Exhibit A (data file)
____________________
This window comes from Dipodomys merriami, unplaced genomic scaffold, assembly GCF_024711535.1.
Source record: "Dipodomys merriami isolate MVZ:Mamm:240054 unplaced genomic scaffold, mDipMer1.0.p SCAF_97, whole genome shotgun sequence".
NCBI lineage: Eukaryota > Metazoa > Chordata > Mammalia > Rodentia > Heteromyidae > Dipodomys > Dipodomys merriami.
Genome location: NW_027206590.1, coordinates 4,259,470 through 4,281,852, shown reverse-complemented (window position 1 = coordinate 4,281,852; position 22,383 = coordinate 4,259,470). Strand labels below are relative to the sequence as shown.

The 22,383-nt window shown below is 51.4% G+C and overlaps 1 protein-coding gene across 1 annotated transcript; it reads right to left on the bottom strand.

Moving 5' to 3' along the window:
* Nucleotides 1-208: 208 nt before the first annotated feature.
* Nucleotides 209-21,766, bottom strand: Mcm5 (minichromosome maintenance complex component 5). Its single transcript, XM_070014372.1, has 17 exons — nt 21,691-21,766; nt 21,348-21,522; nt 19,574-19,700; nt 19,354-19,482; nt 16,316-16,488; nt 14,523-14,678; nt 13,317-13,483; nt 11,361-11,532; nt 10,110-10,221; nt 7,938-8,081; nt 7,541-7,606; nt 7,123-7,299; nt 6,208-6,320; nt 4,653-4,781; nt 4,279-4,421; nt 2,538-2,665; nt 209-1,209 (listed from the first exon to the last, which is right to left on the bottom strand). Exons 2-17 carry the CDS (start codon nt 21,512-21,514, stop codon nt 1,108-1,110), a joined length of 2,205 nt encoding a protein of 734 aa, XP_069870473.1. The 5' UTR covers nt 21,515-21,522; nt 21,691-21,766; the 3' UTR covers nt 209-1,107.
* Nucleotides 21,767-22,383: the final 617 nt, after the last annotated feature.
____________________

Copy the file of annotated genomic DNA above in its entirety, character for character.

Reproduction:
This window comes from Dipodomys merriami, unplaced genomic scaffold, assembly GCF_024711535.1.
Source record: "Dipodomys merriami isolate MVZ:Mamm:240054 unplaced genomic scaffold, mDipMer1.0.p SCAF_97, whole genome shotgun sequence".
NCBI lineage: Eukaryota > Metazoa > Chordata > Mammalia > Rodentia > Heteromyidae > Dipodomys > Dipodomys merriami.
Genome location: NW_027206590.1, coordinates 4,259,470 through 4,281,852, shown reverse-complemented (window position 1 = coordinate 4,281,852; position 22,383 = coordinate 4,259,470). Strand labels below are relative to the sequence as shown.

The 22,383-nt window shown below is 51.4% G+C and overlaps 1 protein-coding gene across 1 annotated transcript; it reads right to left on the bottom strand.

Moving 5' to 3' along the window:
* Nucleotides 1-208: 208 nt before the first annotated feature.
* Nucleotides 209-21,766, bottom strand: Mcm5 (minichromosome maintenance complex component 5). Its single transcript, XM_070014372.1, has 17 exons — nt 21,691-21,766; nt 21,348-21,522; nt 19,574-19,700; nt 19,354-19,482; nt 16,316-16,488; nt 14,523-14,678; nt 13,317-13,483; nt 11,361-11,532; nt 10,110-10,221; nt 7,938-8,081; nt 7,541-7,606; nt 7,123-7,299; nt 6,208-6,320; nt 4,653-4,781; nt 4,279-4,421; nt 2,538-2,665; nt 209-1,209 (listed from the first exon to the last, which is right to left on the bottom strand). Exons 2-17 carry the CDS (start codon nt 21,512-21,514, stop codon nt 1,108-1,110), a joined length of 2,205 nt encoding a protein of 734 aa, XP_069870473.1. The 5' UTR covers nt 21,515-21,522; nt 21,691-21,766; the 3' UTR covers nt 209-1,107.
* Nucleotides 21,767-22,383: the final 617 nt, after the last annotated feature.